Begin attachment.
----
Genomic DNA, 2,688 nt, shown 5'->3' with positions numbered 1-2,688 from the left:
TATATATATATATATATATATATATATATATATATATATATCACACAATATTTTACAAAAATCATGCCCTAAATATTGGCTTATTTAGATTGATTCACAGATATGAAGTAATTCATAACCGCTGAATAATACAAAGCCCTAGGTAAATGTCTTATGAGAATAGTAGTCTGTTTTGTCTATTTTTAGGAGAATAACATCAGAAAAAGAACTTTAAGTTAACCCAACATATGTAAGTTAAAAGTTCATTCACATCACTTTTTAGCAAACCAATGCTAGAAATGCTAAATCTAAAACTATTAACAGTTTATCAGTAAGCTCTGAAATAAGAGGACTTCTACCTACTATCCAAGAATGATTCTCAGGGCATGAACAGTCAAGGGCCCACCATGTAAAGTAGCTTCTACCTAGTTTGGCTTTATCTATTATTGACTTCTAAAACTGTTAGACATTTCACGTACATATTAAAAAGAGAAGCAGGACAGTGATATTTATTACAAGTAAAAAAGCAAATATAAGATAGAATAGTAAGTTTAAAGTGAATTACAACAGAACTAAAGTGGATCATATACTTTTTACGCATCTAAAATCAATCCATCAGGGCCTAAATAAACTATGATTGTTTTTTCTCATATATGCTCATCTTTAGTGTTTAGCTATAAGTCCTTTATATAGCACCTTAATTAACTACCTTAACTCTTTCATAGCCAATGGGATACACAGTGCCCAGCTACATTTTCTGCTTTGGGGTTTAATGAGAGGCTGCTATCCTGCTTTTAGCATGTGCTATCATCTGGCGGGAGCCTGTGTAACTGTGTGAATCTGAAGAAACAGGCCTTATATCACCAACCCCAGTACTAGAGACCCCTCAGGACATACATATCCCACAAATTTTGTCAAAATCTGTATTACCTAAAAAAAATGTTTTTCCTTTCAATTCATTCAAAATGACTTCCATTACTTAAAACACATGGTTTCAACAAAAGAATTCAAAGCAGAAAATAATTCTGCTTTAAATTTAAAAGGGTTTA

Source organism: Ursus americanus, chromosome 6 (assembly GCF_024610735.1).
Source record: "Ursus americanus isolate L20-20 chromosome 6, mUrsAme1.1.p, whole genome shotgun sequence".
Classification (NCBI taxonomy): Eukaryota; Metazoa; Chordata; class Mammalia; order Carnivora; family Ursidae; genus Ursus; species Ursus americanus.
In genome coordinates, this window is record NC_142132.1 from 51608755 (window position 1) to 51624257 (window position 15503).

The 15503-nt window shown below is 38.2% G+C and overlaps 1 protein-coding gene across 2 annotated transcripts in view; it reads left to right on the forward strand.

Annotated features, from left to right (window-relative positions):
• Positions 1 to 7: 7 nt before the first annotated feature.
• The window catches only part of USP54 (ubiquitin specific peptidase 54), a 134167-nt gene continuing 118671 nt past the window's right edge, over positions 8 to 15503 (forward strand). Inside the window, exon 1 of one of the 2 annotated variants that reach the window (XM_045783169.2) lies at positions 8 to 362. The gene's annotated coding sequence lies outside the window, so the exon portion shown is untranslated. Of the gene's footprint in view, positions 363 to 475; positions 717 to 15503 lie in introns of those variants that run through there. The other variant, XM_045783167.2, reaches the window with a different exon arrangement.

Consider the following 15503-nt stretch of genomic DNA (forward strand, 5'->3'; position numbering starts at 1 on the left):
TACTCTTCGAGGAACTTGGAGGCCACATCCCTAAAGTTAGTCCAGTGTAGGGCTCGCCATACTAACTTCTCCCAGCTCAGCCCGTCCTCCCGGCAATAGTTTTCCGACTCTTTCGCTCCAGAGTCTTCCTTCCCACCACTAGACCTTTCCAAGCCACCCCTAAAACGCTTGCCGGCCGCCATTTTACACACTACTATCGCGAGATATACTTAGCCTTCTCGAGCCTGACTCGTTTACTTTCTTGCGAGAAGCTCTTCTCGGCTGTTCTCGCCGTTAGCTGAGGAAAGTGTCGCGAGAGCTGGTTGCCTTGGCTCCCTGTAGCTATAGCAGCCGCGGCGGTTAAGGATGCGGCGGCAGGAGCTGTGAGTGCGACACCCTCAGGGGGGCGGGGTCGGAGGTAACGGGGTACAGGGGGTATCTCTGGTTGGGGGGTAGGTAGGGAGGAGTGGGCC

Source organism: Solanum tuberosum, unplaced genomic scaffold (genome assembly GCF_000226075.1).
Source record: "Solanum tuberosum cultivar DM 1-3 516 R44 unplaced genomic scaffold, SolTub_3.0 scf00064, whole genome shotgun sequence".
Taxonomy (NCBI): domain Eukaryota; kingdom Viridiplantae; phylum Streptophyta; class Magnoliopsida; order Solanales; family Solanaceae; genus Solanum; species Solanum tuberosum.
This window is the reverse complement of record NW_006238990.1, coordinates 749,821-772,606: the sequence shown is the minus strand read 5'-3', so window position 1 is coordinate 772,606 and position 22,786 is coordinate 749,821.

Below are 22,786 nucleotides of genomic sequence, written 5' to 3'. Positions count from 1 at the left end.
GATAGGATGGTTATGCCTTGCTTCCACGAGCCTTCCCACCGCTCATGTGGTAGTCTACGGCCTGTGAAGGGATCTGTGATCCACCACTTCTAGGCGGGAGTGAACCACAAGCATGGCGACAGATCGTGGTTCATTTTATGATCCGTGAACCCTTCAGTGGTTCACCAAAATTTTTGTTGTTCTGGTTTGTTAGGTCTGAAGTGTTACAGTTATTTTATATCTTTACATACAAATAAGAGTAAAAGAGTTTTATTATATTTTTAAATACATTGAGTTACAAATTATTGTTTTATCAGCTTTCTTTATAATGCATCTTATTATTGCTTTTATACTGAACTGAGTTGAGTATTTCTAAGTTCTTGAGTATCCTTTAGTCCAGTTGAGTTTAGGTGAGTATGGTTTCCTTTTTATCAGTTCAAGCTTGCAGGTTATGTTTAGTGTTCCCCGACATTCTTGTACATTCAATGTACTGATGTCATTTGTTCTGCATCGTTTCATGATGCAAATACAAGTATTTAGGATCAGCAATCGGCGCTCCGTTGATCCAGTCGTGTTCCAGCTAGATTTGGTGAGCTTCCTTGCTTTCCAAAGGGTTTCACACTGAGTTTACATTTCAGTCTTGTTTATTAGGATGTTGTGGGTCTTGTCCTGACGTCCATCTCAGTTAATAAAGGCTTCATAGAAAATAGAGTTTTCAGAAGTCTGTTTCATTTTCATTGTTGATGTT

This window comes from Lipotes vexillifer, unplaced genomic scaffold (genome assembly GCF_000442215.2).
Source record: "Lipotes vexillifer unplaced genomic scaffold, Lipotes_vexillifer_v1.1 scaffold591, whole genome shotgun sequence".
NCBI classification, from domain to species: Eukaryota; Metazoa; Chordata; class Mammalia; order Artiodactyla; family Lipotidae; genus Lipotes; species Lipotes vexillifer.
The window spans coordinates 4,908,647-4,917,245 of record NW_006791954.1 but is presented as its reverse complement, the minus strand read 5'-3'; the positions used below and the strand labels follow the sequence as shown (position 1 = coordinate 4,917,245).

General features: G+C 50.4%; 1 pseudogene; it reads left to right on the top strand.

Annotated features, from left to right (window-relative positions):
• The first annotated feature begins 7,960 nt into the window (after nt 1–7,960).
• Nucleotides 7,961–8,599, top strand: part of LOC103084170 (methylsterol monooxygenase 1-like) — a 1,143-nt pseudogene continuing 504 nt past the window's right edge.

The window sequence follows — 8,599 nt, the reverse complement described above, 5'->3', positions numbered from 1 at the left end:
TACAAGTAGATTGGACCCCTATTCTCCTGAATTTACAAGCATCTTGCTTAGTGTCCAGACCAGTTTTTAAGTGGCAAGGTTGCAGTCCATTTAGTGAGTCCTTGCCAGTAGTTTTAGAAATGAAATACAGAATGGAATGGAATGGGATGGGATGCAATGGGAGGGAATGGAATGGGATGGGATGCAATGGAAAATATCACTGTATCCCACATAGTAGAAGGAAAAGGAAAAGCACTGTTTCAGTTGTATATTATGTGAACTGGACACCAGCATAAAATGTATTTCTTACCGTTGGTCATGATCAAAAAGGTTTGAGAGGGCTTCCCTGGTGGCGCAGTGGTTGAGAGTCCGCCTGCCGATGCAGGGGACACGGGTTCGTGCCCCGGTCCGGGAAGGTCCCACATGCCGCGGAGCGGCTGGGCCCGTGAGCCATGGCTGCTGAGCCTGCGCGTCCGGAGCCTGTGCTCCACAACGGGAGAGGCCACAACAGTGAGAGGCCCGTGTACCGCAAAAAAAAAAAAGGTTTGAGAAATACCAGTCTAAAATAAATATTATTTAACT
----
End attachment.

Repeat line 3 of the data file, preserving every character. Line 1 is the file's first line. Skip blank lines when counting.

Source organism: Ursus americanus, chromosome 6 (assembly GCF_024610735.1).